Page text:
‘Judge who sent Kho to hang also heard his appeal’

save-jambing

KUALA LUMPUR: Human rights organisations believe that Sarawakian-born Kho Jabing, who is scheduled to be executed in Singapore on Friday, may not have been given a fair trial when his case was brought to the Court of Appeal on Jan 14 last year.

Kho was convicted of murder in 2010 in Singapore and sentenced to the mandatory death penalty on July 30, 2010.

However, after the 2012 review of the mandatory death penalties, the High Court re-sentenced Kho to life imprisonment and 24 strokes of the cane on Aug 14, 2013.

Then, on Jan 14, 2015, the Court of Appeal re-imposed the death penalty in a three-to-two decision.

“We’ve always focused on putting forth the question of whether the death penalty was indeed suited for Kho since it wasn’t a unanimous decision.

“But Kho’s lawyer told me that something else of prominence in his case is that one of the three judges who heard his appeal in January last year was also the same judge who first sentenced him to death.

“Now, whether this is just or not must be considered,” said Suaram Project Coordinator Dobby Chew at a press conference at the Kuala Lumpur and Selangor Chinese Assembly Hall (KLSCAH) here today.

KLSCAH Civil Rights Committee Vice-Chairman Ngeow Chow Ying, who was also present at the press conference, said there were now two aspects that needed to be carefully examined in Kho’s case which warranted “at the very least” a stay of execution.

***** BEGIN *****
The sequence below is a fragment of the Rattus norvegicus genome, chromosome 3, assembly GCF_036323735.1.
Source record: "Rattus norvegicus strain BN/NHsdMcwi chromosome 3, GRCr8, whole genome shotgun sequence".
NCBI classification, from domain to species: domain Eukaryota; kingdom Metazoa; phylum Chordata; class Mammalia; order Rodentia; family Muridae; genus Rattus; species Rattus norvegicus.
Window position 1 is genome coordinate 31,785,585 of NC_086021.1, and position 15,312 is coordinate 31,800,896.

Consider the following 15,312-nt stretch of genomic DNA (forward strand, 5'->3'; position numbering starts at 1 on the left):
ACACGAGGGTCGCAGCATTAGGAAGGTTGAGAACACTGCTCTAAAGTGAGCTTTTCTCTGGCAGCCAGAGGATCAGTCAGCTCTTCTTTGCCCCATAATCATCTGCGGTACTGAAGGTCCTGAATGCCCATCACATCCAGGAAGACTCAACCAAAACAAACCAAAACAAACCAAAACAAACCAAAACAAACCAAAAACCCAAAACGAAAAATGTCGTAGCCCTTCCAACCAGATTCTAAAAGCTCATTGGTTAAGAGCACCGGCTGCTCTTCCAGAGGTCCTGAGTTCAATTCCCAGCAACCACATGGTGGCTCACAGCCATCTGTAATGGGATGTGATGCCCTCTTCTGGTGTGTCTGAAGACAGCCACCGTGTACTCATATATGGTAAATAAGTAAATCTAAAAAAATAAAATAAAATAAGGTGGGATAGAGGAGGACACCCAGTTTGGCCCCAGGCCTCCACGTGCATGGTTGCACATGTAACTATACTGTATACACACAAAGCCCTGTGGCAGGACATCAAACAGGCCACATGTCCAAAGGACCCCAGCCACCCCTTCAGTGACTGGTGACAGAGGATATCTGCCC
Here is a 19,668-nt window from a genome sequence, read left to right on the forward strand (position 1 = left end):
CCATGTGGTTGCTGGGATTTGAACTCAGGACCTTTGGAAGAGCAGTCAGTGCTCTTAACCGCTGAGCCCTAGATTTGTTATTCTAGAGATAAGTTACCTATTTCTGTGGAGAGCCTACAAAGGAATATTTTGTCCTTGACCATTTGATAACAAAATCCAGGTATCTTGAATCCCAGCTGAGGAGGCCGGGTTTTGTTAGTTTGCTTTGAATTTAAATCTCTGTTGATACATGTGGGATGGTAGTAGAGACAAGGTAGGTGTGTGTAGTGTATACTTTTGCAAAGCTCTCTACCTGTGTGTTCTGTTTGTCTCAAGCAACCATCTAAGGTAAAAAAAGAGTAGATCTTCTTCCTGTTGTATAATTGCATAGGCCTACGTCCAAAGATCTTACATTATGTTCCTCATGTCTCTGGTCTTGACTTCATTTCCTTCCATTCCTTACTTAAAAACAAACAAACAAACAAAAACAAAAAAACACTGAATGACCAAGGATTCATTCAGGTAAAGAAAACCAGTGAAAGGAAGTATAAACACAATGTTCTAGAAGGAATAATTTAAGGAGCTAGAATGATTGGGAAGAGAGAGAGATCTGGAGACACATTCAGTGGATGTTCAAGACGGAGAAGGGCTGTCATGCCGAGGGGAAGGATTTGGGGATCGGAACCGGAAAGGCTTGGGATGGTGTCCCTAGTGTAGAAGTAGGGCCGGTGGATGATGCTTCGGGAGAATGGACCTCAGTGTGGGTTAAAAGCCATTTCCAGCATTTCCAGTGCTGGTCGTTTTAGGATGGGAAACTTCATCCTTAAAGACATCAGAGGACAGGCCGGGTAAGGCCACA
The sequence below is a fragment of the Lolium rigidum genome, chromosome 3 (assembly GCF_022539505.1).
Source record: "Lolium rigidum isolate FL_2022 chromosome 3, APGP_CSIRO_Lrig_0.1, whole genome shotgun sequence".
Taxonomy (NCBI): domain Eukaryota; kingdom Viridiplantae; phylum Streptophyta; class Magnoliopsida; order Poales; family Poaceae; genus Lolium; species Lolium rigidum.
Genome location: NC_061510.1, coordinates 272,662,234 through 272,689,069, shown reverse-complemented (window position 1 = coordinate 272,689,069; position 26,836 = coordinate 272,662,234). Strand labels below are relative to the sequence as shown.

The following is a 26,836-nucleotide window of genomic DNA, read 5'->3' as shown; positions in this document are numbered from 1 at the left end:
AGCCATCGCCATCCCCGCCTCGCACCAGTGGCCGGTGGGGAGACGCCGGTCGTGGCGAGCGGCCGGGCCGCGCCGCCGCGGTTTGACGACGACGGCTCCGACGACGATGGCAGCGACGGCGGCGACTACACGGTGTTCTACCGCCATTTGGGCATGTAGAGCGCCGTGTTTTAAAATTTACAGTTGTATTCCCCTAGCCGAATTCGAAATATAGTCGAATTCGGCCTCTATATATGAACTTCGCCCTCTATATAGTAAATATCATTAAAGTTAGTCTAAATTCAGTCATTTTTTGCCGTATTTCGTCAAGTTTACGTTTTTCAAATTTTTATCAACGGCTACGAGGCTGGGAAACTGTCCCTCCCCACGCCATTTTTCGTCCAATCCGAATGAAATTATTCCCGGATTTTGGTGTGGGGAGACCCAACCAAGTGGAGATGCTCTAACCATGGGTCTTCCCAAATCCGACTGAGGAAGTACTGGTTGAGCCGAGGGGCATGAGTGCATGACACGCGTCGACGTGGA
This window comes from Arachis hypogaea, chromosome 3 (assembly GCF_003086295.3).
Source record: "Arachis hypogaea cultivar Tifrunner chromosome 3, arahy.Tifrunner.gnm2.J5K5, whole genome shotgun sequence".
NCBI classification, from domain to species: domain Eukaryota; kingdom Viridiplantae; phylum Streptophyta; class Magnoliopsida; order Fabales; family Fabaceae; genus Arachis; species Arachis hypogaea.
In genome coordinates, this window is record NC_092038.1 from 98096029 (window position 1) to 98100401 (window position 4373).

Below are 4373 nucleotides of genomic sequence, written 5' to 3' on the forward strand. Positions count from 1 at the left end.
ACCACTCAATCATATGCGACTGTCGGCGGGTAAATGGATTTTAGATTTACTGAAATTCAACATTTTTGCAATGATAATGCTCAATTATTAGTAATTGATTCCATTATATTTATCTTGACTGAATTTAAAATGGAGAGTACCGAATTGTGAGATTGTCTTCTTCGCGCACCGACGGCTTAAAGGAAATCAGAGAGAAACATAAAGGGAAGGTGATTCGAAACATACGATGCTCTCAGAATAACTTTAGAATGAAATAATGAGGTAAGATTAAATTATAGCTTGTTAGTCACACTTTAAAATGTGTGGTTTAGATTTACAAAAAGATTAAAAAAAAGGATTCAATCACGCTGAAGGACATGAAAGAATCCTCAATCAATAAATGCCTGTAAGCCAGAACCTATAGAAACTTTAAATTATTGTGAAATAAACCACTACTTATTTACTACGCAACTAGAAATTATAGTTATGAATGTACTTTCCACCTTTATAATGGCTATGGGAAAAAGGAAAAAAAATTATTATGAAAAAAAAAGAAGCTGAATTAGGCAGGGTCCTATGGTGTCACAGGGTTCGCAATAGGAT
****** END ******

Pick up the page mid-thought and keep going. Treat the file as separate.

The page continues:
“Justice not only needs to be done but needs to be seen to be done.

“Singapore should grant Kho clemency in order to right the wrong that has been done to him as there has been so much unfairness that he has gone through during the course of his case,” she said.

She was referring to Kho’s re-sentencing as well as the newly-acquired information that the judge who re-sentenced him was also the same judge who sentenced him to death in the first place.

She added that since the death penalty was an “irreversible decision”, there should be no doubt that the punishment indeed fitted the crime, unlike in Kho’s case where one of the three judges had decided against the death penalty.

Meanwhile, Amnesty International Malaysia campaigner Gwen Lee, who was also present, said although the Sarawak Chief Minister Adenan Satem had on May 13 said that he had done all he could to save Kho, she believed that “as long as he is still alive, there was always more that those in power can do”.

“We are urging everyone in power to sign the petition requesting the Singapore Government to grant Kho clemency and please stop saying that you’ve tried everything,” she said.

Chew agreed with Lee’s statement saying that the Malaysian Government could still file for an injunction with the International Court of Justice to request a stay of execution, although he admitted that he was not sure how long the process would take.

“Since Kho’s execution is set for less than 72 hours away, time was of the essence.

“If I’m not mistaken, it would take 24 hours for the Malaysian Government to communicate with the International Court of Justice and then another day for communications to reach Singapore. So it should be about two to three days, but I’m not sure.”

The NGOs have called on the public to sign the petition requesting clemency be granted to Kho. Those who are sympathetic can sign the online petition at amnesty.my/khojabing_lastbid